Young people with AD/HD can be prevented from entering the criminal justice system.

Young people with AD/HD can be prevented from entering the criminal justice system.

By Minister Michele Quick

Young people with AD/HD can be prevented from entering the criminal justice system. The support of parents and caregivers is critical.  ADHD stands for attention deficient hyperactivity disorder.  ADHD is a disruptive behavior disorder characterized by the presence of a set of chronic and impairing behavior patterns that display abnormal levels of inattention, hyperactivity, or their combination.


In order to be the best caregivers and advocates for young people with AD/HD it is important that caregivers and advocates recognize the impact of this mental health disorder on crime and antisocial behavior.


Research shows that those with AD/HD have a greater risk of entering the criminal justice system.  There are many routes into the criminal justice system.  Criminal damage and violence are the most prevalent.


People with AD/HD are poor at making appropriate friendships and are often encouraged by their peers to commit crimes.  They feel committing the act will help cement friendships and lift their personal esteem.


Young people with AD/HD tend to hang out with older, dysfunctional gangs and groups.  These groups often present opportunities for smoking, underage drinking, and generally behaving in ways that are age-inappropriate for someone with AD/HD.  Impulsiveness, duress, and encouragement by peers usually leads to harder drug use by the young person with AD/HD. 


The transition from “soft”to “hard” drugs is proven to be quicker in people with AD/HD.  The cycle is often userà abuser àtotal dependence = criminal behavior.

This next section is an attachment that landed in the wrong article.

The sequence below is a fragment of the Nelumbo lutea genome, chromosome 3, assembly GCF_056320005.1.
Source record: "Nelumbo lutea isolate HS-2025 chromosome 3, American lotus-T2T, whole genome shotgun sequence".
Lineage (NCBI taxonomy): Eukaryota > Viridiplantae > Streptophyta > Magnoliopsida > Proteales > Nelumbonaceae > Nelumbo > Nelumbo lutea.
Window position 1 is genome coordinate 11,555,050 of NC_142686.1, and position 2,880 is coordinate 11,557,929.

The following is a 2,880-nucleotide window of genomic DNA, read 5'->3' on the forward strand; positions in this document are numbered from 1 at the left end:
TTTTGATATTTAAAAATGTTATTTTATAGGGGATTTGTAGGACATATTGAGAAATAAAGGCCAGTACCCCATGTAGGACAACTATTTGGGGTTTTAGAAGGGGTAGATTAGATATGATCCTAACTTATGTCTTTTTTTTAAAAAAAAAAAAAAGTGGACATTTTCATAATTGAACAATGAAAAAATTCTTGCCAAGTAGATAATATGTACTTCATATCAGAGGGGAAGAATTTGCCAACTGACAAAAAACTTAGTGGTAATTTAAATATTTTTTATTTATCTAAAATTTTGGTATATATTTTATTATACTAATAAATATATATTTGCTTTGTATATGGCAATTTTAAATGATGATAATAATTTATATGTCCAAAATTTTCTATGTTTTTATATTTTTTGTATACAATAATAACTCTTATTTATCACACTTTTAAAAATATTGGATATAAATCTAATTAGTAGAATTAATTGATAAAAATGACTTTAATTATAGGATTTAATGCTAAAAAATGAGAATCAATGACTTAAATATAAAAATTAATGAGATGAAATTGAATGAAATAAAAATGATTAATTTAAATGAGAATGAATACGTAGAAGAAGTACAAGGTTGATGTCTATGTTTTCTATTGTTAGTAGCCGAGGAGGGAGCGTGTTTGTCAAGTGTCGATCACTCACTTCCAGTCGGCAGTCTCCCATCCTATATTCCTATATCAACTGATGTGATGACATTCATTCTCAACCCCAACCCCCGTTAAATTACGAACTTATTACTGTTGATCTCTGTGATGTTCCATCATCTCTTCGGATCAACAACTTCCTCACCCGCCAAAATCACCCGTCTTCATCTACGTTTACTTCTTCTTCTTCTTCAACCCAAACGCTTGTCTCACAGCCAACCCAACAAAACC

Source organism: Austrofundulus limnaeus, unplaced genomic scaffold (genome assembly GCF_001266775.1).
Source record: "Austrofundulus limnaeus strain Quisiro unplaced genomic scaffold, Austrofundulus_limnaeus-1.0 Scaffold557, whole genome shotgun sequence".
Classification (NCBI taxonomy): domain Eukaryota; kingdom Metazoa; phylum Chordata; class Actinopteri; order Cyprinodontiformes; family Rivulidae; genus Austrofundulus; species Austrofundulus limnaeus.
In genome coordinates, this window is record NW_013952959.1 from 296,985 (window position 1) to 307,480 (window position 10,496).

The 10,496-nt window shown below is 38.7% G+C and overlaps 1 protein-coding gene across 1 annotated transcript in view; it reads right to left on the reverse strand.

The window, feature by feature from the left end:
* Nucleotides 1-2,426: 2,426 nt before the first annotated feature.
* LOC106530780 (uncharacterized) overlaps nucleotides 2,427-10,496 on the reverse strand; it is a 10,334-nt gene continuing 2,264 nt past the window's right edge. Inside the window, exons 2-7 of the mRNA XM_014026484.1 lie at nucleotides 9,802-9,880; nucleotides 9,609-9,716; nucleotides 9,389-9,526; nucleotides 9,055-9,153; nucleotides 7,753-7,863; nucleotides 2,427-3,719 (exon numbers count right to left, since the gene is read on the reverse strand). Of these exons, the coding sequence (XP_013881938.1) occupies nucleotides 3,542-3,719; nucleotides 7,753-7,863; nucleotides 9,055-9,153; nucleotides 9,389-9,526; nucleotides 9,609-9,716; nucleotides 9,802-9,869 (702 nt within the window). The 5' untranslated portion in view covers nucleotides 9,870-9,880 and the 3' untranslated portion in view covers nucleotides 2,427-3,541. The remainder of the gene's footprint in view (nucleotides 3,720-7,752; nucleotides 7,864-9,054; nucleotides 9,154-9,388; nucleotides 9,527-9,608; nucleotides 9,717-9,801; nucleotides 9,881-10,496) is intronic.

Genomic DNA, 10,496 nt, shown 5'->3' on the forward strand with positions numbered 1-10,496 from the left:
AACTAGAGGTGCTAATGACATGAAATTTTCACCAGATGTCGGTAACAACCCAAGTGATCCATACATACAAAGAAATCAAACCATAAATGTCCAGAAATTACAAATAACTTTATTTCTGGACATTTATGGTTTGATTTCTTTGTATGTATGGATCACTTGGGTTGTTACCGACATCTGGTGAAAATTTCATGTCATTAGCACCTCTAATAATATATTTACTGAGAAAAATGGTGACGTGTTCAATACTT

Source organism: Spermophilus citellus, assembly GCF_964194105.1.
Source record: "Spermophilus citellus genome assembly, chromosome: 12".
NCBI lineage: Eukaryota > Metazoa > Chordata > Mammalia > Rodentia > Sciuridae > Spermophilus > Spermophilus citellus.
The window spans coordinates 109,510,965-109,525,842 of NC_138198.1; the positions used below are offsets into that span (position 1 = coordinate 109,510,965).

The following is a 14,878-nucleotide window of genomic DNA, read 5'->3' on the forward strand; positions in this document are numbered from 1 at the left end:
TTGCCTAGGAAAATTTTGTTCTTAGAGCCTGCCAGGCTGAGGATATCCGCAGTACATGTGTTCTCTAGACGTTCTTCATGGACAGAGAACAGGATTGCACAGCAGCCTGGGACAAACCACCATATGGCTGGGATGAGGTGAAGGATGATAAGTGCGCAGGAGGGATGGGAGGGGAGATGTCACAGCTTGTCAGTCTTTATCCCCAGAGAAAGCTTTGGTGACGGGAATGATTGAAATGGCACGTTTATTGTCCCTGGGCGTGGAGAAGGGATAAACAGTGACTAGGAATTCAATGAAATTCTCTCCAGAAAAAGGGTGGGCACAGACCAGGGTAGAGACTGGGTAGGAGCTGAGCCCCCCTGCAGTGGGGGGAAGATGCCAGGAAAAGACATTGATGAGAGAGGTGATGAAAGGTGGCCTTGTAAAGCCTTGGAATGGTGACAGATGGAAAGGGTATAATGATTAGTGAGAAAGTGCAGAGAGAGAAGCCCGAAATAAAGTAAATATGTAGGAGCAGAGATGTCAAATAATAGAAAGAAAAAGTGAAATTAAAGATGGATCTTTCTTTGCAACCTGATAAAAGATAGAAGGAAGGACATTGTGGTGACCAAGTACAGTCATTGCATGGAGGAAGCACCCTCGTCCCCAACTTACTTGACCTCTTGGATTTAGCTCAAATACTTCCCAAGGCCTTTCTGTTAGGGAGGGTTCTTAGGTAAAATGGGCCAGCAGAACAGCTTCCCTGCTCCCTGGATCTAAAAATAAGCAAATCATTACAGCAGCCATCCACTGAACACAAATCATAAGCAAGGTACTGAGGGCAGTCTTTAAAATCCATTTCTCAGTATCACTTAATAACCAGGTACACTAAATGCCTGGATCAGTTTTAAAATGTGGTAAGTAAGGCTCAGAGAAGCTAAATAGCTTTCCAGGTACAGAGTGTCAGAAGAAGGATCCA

Appropriate interventions can help steer the young person with AD/HD into a more positive direction.  The following is a list of some situations when intervention should begin.

*When the young person experiences rejection and group exclusion in school.

*Transition from junior high to high school.

*Hanging with older children.

*Early and continued smoking of cigarettes.

*First contact with the criminal justice system.

*Difficulties with achievement.

*The first job.


Interventions can help prevent wasted lives.  If timely interventions are made, the person with AD/HD has a higher chance of moving forward into a life that has positive outcomes.


People with AD/HD are disadvantaged within the criminal justice system.  During the first interview with police, someone who cannot focus or concentrate or is easily led might not be able to answer long or complicated questions correctly or in his or her best interests.  Additionally, opinions are often formed based on the demeanor and behavior of the person with AD/HD.  Such judgments are not appropriate if the inattention, inability to sit still and concentrate, and inappropriate outbursts are biologically driven by a medical condition, rather than chosen disruptive behavior.  There is an amazing difference in the way cases are handled when it is understood that behavior is not a choice but due to a mental disorder.


True Vine Christian Academy offers intervention programs for people with AD/HD, support programs for caregivers and training session for criminal justice system employees, teachers and social workers.


Most parents are not prepared for the phone to ring and the police ask them to come to the police station because their son or daughter has been arrested.  It would be wise to prepare a list of actions should it happen to you.  Young people with AD/HD can be prevented from entering the criminal justice system.  We all have a role to play to ensure young people achieve their potential and TVCA is available to help.


Michele Quick (JDp), a certified life coach, certified addiction recovery and stress management counselor, is the Prison Ministry Ambassador of WomenNPower Ministries (  In 2008, Ms. Quick founded True Vine Christian Academy where free bible studies, monthly newsletter and various outreach services are provided to incarcerated souls and their family members.  Ms. Quick is available for speaking engagements, individual, group counselor and training sessions.  Ms. Quick can be reached at 718-574-4221 or

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